Sand burial is an important selective pressure for growth, survival, and distribution of sand dune plants. Its effects on seed germination and seedling establishment, however, for different species are quite different. Experiments were conducted in the Mu-Us Sandy Grassland of North China to determine the effects of sand burial on seed germination and seedling growth of dominant perennial grasses Psammochloa villosa (Trin.) Bor and Leymus secalinus (Georgi) Tzvel. Small, medium, and large seeds of P. villosa and small and large seeds of L. secalinus were buried at 0-, 1-, 2-, 4-, 6-, and 8-cm depths in sand. P. villosa seed germination and seed dormancy in sand were significantly influenced by sand burial depth but not by seed size, whereas seed germination and seed dormancy of L. secalinus were significantly influenced by both sand burial depth and seed size. Emergence percentages for large seeds were higher than those for smaller seeds, suggesting that larger seeds are ecologically better adapted to dune habitats. Seeds that did not germinate in sand were in enforced dormancy and formed a soil seedbank, which can enhance plant survival on sand dunes. One-week-old and 2-wk-old P. villosa seedlings could tolerate 75% and 100% of their shoot height of sand burial, respectively, and the shoot elongation growth was enhanced by the burial stress. Both 1-wk-old and 2-wk-old seedlings of L. secalinus only tolerated up to 75% sand burial. The growth of L. secalinus seedling was inhibited by sand burial due to the decreased biomass and slow shoot elongation. The lack of tolerance of seedlings of this species to total sand burial might restrict its distribution on sand dunes.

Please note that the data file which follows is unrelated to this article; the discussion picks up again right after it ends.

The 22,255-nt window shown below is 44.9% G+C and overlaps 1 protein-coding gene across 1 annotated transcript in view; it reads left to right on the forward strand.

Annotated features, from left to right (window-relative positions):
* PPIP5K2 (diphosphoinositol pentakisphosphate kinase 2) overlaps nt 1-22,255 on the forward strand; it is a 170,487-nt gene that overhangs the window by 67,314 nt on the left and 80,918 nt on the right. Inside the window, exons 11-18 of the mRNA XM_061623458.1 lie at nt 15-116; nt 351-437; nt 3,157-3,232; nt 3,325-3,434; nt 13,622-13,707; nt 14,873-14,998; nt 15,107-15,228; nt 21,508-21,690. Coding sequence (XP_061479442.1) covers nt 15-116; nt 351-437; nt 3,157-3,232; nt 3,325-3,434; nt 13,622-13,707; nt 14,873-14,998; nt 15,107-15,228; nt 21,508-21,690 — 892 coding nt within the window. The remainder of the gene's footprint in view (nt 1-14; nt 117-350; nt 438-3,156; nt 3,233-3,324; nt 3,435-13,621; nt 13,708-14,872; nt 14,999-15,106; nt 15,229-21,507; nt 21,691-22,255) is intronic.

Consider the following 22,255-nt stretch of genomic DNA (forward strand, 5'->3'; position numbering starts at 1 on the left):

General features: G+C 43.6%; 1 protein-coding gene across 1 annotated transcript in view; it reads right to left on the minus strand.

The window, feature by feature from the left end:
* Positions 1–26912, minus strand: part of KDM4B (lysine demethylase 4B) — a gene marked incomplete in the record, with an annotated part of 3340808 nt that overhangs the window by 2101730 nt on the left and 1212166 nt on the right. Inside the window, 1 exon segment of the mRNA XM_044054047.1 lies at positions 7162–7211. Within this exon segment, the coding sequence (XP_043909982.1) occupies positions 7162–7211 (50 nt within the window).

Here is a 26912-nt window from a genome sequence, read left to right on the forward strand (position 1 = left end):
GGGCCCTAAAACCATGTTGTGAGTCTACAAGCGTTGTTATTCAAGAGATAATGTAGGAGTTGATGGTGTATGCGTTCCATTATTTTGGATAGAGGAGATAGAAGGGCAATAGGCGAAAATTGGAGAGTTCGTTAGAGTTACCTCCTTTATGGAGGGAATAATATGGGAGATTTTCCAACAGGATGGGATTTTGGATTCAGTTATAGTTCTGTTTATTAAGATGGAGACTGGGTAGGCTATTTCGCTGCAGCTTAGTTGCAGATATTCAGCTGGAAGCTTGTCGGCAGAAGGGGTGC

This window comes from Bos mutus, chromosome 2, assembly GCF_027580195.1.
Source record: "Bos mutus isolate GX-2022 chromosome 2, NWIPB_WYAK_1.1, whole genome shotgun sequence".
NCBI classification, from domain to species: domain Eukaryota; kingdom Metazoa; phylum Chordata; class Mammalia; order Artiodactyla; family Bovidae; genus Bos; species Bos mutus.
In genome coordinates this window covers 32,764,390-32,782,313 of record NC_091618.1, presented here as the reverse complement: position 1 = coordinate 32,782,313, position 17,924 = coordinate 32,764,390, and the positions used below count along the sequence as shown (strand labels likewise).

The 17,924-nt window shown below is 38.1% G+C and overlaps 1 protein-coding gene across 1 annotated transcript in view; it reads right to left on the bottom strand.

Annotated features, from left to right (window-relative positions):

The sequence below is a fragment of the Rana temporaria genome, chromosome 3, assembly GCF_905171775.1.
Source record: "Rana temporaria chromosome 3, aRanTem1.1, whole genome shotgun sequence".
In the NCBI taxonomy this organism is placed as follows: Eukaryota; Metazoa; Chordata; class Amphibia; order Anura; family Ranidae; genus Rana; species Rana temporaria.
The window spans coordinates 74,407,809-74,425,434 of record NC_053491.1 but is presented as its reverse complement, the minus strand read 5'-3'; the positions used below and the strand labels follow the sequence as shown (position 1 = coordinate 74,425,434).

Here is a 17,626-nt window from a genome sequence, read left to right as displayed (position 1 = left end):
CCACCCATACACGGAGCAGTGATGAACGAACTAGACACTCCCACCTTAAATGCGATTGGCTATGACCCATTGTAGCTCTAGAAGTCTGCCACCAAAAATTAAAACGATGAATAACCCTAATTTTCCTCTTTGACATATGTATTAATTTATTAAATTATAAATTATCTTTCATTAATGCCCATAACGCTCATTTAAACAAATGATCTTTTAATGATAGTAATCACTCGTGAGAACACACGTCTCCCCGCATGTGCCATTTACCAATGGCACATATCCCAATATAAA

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Vol. 62 • No. 4